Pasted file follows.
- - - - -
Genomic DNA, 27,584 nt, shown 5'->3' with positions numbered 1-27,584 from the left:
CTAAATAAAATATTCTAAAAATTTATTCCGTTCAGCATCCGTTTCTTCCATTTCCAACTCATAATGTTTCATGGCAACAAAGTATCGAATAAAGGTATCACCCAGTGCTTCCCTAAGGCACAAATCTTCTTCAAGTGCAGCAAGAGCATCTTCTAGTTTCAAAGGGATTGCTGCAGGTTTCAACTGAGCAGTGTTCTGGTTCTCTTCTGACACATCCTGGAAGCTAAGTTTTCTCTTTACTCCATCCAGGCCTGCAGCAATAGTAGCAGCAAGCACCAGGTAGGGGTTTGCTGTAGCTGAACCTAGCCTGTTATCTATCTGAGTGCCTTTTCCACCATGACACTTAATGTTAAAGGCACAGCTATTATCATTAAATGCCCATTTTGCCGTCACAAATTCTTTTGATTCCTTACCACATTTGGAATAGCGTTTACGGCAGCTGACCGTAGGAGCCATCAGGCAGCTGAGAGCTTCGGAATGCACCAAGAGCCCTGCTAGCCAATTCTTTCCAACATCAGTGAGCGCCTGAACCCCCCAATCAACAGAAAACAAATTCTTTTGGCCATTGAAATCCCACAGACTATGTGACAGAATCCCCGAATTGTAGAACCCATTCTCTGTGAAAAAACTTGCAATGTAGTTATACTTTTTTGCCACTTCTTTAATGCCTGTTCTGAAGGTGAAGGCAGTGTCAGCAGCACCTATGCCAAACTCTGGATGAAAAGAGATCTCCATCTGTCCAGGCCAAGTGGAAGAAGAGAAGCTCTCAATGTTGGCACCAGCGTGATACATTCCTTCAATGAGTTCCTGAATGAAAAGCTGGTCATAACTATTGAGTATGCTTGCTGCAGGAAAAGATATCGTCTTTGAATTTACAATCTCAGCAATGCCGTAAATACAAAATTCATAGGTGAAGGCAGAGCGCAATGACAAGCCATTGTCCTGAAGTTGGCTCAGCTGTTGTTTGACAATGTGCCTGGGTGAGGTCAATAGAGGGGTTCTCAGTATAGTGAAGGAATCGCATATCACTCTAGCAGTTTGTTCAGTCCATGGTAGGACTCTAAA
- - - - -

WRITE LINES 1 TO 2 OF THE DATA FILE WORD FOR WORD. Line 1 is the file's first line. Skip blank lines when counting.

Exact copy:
Genomic DNA, 27,584 nt, shown 5'->3' with positions numbered 1-27,584 from the left:
CTAAATAAAATATTCTAAAAATTTATTCCGTTCAGCATCCGTTTCTTCCATTTCCAACTCATAATGTTTCATGGCAACAAAGTATCGAATAAAGGTATCACCCAGTGCTTCCCTAAGGCACAAATCTTCTTCAAGTGCAGCAAGAGCATCTTCTAGTTTCAAAGGGATTGCTGCAGGTTTCAACTGAGCAGTGTTCTGGTTCTCTTCTGACACATCCTGGAAGCTAAGTTTTCTCTTTACTCCATCCAGGCCTGCAGCAATAGTAGCAGCAAGCACCAGGTAGGGGTTTGCTGTAGCTGAACCTAGCCTGTTATCTATCTGAGTGCCTTTTCCACCATGACACTTAATGTTAAAGGCACAGCTATTATCATTAAATGCCCATTTTGCCGTCACAAATTCTTTTGATTCCTTACCACATTTGGAATAGCGTTTACGGCAGCTGACCGTAGGAGCCATCAGGCAGCTGAGAGCTTCGGAATGCACCAAGAGCCCTGCTAGCCAATTCTTTCCAACATCAGTGAGCGCCTGAACCCCCCAATCAACAGAAAACAAATTCTTTTGGCCATTGAAATCCCACAGACTATGTGACAGAATCCCCGAATTGTAGAACCCATTCTCTGTGAAAAAACTTGCAATGTAGTTATACTTTTTTGCCACTTCTTTAATGCCTGTTCTGAAGGTGAAGGCAGTGTCAGCAGCACCTATGCCAAACTCTGGATGAAAAGAGATCTCCATCTGTCCAGGCCAAGTGGAAGAAGAGAAGCTCTCAATGTTGGCACCAGCGTGATACATTCCTTCAATGAGTTCCTGAATGAAAAGCTGGTCATAACTATTGAGTATGCTTGCTGCAGGAAAAGATATCGTCTTTGAATTTACAATCTCAGCAATGCCGTAAATACAAAATTCATAGGTGAAGGCAGAGCGCAATGACAAGCCATTGTCCTGAAGTTGGCTCAGCTGTTGTTTGACAATGTGCCTGGGTGAGGTCAATAGAGGGGTTCTCAGTATAGTGAAGGAATCGCATATCACTCTAGCAGTTTGTTCAGTCCATGGTAGGACTCTAAA